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Art Ross Coaching Style

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09-09-2010, 08:46 PM
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kaiser matias
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Art Ross Coaching Style

Currently working on the Art Ross article on Wikipedia, and one thing that is seriously lacking is what type of coaching style he used. All that is currently included is that when he coached the Hamilton Tigers his training camp had an unusual emphases on physical training (which obviously didn't help). And that he was the first coach to pull a goalie (which also didn't help). Is there anything else out there about what he did in his coaching career? There is nothing in what I have access to, though I'm sure someone here has something.

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09-09-2010, 09:43 PM
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nik jr
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milt schmidt said that art ross wanted his players to keep the puck instead of dumping it into the offensive zone.

someone once told me art ross' ideas had some influence on tarasov, but i do not know if that is true.

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09-09-2010, 10:04 PM
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Dreakmur
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Quote:
Originally Posted by kaiser matias View Post
Currently working on the Art Ross article on Wikipedia, and one thing that is seriously lacking is what type of coaching style he used. All that is currently included is that when he coached the Hamilton Tigers his training camp had an unusual emphases on physical training (which obviously didn't help). And that he was the first coach to pull a goalie (which also didn't help). Is there anything else out there about what he did in his coaching career? There is nothing in what I have access to, though I'm sure someone here has something.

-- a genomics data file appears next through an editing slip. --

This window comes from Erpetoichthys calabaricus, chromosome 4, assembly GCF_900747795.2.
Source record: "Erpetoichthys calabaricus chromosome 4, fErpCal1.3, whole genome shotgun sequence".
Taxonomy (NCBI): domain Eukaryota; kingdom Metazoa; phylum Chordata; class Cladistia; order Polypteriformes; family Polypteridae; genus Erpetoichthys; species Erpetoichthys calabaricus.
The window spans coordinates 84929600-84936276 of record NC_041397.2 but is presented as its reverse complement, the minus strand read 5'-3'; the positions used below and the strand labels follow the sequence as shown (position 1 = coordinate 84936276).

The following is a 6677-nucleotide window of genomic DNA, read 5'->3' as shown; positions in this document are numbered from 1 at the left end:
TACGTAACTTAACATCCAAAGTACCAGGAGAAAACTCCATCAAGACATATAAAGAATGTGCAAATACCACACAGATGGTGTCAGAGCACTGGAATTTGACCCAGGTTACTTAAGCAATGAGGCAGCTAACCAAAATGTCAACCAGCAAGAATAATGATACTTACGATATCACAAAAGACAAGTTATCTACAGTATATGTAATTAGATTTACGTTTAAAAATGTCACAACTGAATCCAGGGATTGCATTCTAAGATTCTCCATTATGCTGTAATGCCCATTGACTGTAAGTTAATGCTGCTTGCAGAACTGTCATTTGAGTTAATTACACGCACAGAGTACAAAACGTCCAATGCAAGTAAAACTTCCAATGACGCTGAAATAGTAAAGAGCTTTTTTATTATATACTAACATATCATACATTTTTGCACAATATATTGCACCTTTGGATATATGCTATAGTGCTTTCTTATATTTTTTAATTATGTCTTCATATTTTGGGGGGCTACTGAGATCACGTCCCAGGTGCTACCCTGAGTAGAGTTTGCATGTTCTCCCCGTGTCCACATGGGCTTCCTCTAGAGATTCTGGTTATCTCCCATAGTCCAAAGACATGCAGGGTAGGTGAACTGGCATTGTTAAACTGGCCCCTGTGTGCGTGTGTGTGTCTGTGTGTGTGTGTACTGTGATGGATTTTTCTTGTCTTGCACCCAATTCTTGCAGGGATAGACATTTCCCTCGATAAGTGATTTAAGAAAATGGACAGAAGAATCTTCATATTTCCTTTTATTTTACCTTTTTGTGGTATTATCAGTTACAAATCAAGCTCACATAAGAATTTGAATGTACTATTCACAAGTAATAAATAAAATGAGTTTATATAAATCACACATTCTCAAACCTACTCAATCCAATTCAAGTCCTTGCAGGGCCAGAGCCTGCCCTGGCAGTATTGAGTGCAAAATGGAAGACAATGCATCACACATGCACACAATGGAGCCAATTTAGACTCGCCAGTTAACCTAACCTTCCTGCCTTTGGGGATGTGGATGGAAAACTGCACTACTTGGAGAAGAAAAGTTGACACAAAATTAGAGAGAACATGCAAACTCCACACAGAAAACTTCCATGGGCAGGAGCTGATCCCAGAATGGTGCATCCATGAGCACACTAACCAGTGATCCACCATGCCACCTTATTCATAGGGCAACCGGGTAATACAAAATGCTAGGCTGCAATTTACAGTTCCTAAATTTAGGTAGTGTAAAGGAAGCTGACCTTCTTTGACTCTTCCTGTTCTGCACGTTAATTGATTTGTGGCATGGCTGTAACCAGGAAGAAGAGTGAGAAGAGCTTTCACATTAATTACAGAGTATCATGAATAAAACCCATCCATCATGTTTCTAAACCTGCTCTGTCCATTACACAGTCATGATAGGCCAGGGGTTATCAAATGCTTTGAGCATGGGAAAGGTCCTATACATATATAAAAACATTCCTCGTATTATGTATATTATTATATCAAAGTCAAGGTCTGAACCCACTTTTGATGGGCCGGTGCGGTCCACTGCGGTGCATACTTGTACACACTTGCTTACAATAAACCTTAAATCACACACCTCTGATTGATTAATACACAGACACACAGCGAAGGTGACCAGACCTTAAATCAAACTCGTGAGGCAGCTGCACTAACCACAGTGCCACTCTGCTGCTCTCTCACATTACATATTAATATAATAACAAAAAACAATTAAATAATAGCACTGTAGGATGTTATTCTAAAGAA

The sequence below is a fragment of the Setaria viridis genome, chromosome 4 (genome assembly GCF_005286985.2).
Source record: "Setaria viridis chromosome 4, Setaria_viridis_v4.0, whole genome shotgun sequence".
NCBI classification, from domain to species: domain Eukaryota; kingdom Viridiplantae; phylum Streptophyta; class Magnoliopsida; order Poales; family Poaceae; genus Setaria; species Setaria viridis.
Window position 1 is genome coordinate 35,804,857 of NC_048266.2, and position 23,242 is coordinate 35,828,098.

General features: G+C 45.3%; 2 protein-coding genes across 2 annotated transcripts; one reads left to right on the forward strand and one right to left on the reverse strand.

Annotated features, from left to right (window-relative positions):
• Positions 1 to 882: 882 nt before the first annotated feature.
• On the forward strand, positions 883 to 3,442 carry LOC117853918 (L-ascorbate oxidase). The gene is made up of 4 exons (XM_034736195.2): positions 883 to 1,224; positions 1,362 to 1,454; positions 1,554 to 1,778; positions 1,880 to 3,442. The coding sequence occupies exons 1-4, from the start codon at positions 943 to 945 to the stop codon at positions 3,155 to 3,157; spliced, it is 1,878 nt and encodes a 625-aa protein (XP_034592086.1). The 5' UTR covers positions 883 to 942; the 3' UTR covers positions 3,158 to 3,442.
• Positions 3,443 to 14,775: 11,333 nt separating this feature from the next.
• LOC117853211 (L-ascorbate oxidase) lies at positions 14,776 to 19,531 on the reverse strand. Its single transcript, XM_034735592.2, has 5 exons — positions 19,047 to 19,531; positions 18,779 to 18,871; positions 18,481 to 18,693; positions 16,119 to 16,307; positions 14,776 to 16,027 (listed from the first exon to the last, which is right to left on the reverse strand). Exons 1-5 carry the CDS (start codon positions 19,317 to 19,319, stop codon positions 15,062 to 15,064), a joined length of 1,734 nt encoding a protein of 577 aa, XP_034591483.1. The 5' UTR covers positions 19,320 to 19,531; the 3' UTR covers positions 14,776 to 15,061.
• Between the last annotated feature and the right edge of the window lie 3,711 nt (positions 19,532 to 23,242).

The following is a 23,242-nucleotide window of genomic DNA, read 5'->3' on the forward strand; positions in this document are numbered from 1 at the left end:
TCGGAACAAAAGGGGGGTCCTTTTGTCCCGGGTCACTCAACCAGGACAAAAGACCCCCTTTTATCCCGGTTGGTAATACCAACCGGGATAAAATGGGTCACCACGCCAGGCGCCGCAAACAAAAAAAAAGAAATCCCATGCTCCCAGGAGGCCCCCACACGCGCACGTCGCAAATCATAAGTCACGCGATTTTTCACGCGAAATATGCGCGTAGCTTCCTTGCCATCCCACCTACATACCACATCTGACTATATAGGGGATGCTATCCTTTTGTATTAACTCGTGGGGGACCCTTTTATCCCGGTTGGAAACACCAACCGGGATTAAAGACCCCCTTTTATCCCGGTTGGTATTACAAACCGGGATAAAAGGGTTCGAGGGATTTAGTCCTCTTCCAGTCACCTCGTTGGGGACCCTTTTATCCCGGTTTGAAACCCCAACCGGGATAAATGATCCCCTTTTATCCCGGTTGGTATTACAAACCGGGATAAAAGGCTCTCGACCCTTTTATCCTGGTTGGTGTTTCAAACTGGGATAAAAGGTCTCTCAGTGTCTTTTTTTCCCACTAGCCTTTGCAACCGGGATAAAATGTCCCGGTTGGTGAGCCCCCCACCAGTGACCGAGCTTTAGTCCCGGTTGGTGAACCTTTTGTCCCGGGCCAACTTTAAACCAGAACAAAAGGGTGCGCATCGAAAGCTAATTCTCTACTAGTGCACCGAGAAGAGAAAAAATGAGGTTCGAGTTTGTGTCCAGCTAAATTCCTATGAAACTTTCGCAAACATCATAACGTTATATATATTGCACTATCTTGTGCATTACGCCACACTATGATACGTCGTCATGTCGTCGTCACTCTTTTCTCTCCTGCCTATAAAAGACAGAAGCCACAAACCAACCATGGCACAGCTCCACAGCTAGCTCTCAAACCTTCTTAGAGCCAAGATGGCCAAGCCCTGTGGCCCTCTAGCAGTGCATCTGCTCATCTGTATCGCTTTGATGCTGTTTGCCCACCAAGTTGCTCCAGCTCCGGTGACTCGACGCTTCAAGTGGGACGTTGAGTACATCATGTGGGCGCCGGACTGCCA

He invented the "kitty bar the door" tactic, which is a similar concept to today's "trap".

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09-09-2010, 10:09 PM
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kaiser matias
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Originally Posted by Dreakmur View Post
He invented the "kitty bar the door" tactic, which is a similar concept to today's "trap".
He created that when with the Senators during the 1915 Stanley Cup challenges. Tied with the Montreal Wanderers for best record in the NHA, he used it to slow down the Wanderers, who were easily a faster team than the Senators. It worked against the Wanderers, but did nothing to stop the Vancouver Millionaires from blowing past the Senators.

However, he was not the coach of the Senators at the time, just one of the defencemen.

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09-09-2010, 10:34 PM
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Canadiens1958
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Art Ross

It would be interesting to look at how Art Ross adapted to the various rule changes during his career.

When the forward pass rules were liberalized at the start of the 1929-30 season his Bruins took full advantage bringing about other rule changes partially into the season.Interesting counterpoint to the "kitty bar the door" defense which greatly contributed to the liberalization of the forward pass rules.

Comparing "kitty bar the door" to the "trap" is rather iffy. Pre forward pass, pre Red Line era tactic with little line changes, no transition game,no icing, forwards not having to clear the defensive zone. Strictly from a stifling the offensive perspective, perhaps.


When the Red Line was introduced at the start of the 1943-44 season, his Bruins lagged somewhat in adapting. Art Ross retired after the 1944-4 season.

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09-09-2010, 11:26 PM
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TheDevilMadeMe
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Here's an article about Art Ross. This guy did profiles of every historically significant coach. He makes at least one error in the article though, calling Ross a low scoring defenseman as a player, when he was actually one of the best offensive defensemen of the era.

http://insidehockey.com/?p=6470

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09-10-2010, 03:40 AM
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from reading a very large number of old newspaper articles from the early 20th century, "kitty bar the door" was just lining up players across the defensive zone.

it was effective b/c there was no forward pass in the offensive zone. i have never read anything about art ross inventing it, other than from his bio on legends of hockey.